Payback years. According to the pay back
Payback Period = Cash Outlay/Annual cash inflow
The method can be understood as follows:
If a project involves a cash outlay of Rs. 1,50,000 and Rs. 2,00,000 in the first, second and third and fourth years respectively. It’s payback period is 4 years because the sum of cash inflows during 4 years is equal to the initial outlay. When the annual cash inflow is a constant sum, the payback period is simply the initial outlay divided by the annual cash inflows.
For example, a project which has an initial cash outlay of Rs. 10, 00,000 and a constant annual cash inflow of Rs. 3, 00,000 has a payback period of Rs.
1,000,000/ 3, 00,000 = 3? years.
According to the pay back criterion, the shorter the payback period, the more desirable the project.
1. It is a ready method, both in concept and application. It does not use involved concepts and tedious calculations and has few hidden assumptions.
2. Since it emphasizes earlier cash inflows, it may be sensible criterion when the firm is facing the problem of liquidity.
3. It is a rough and ready method for dealing with risk. It favours projects which generate substantial cash inflows in earlier years and discriminates against projects which bring substantial cash inflows in later years but not in earlier years. Now, if risk tends to increase with futurity – in general this may be true. The pay back criterion may be helpful in weeding out risky projects.
1. A company can have more favourable short-run effects on earning per share by setting up a shorter payback period. It should, however, be remembered that this may not be a wise long term policy as the company may have to sacrifice its future growth for current earnings.
2. The emphasis in pay back is on the early recovery of the investment. Thus, it gives an insight to the liquidity of the project. The funds so released can be put to other uses.
3. The riskiness of the project can be tackled by having a shorter payback period as it may ensure guarantee against loss. Company has to invest in many such projects where the cash inflows and life expectancies are highly uncertain.
Under such circumstances, pay back may become important not so much as a measure of profitability but as a means of establishing an upper bound on the acceptable degree of risk.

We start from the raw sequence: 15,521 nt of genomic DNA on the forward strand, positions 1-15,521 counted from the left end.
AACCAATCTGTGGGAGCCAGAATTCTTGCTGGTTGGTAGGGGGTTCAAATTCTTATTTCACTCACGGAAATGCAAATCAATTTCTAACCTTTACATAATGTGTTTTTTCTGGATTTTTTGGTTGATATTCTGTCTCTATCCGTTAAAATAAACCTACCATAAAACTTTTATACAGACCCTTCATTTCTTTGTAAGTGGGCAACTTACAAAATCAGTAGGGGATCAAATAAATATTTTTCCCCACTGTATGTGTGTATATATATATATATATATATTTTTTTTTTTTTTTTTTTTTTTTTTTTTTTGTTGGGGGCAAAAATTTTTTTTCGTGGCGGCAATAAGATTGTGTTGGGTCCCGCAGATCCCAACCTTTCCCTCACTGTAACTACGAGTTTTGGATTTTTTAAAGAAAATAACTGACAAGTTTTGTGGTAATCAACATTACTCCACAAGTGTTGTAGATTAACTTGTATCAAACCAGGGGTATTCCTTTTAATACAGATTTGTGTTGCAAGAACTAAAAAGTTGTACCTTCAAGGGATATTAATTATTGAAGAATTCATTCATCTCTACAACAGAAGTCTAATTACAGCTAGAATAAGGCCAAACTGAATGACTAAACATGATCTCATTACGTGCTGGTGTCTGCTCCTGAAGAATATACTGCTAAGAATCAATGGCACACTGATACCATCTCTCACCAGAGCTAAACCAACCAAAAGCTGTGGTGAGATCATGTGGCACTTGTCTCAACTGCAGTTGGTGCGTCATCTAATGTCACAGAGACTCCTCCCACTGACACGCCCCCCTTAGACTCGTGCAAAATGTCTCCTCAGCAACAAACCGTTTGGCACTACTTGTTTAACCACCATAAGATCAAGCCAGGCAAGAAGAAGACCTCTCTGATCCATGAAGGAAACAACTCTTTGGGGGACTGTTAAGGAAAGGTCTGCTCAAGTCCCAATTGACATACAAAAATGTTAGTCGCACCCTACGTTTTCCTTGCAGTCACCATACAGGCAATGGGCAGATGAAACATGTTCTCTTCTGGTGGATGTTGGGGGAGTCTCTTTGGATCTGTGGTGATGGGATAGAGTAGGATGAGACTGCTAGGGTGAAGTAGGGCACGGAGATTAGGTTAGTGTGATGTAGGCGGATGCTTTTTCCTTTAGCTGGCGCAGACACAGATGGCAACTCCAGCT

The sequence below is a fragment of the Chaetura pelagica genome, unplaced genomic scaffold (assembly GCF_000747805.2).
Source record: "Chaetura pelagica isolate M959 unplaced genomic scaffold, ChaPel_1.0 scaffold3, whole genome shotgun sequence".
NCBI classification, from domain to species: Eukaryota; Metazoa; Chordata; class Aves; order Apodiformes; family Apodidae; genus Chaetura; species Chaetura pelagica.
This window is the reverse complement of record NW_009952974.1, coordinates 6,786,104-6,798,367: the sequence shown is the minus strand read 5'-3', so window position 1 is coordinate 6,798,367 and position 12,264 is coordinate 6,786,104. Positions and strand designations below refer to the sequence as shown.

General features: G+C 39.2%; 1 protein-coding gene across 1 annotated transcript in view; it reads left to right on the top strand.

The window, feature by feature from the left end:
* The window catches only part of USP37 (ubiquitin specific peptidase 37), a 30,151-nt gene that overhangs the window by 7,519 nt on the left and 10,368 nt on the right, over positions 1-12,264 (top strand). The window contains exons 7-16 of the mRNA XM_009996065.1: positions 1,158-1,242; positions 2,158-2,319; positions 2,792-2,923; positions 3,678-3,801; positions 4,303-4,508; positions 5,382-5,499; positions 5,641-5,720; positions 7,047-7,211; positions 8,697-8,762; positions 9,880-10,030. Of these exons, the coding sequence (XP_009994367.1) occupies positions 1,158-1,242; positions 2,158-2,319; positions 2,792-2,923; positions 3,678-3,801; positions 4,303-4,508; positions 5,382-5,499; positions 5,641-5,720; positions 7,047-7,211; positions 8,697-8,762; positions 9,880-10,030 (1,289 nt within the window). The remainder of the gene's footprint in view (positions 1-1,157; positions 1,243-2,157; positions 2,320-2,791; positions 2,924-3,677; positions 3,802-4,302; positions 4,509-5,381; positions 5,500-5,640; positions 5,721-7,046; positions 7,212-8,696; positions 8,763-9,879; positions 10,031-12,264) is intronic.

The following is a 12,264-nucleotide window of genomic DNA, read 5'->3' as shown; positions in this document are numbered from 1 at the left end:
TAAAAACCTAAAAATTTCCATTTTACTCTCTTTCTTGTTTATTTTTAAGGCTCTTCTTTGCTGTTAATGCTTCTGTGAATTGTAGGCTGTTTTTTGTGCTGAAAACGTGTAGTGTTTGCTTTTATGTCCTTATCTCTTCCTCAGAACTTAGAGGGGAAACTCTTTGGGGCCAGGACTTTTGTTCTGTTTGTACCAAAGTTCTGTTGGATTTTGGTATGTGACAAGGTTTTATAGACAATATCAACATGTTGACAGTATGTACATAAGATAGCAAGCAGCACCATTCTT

2. Accounting Rate of Return Technique (ARR):
Also called as Average Rate of Return method, is primarily based on accounting approach rather than cash flow approach. The accounting rate of return is find out by dividing the average income after taxes by average investment.
ARR method can be used as an accept or reject criteria. This method will accept all the projects which have ARR less than the minimum rate. The projects would be ranked one which has highest ARR.
1. Net earnings after depreciation are considered under this method and this is of vital importance in the appraisal of investment proposals.
2. It is an easy method to adopt and simple to understand.
3. It considers the earnings over the life span of the project and as such is superior to pay back method.
1. This method, like the pay back method, does not consider the time value of money.
2. It does not differentiate between the sizes of investment required for investment proposals. Investment proposals may have the same ARR but may require different average investments. In such a situation the method is of no use for the firm and the firm cannot precisely decide on the implementation of any specific proposal.
3. ARR uses accounting approach in place of cash flow approach. For this reason, it does not truly reflect the proper timing of the benefits. Thus, it ignores the reinvestment potential of a project.
3. Net Present Value Method (NPV method):
This method is one of the discounted cash flow techniques that take into consideration the time value of money. It recognizes that cash flow streams at different time periods differ in value and can be compared only when they are expressed in terms of common denominator i.e. present values.
Procedure for calculating NPV:
The process of calculating NPV is as follows (Fig. 24.2):
Where, CFt = net cash inflow in time period t
r = rate of discount
C = Initial cash outlay
n = Project’s expected life.
Thus, the NPV method is the process of calculating the present value of cash flow (inflows and outflows) of an investment proposal, using the opportunity cost of capital as the appropriate discounting rate, and finding out the net present value by subtracting out the present value of cash outflows from the present value of cash inflows.
Features of NPV method:
1. The NPV of simple project decreases as the discount rate increases. The decrease in the NPV, however, is at a decreasing rate.
2. The NPV method is based on the assumption that the intermediate cash inflows of the project are re-invested at a rate of return equal to the firm’s cost of capital.
NPV method can be used to accept/reject the project. The project would be accepted if the NPV is positive and reject if NPV is negative.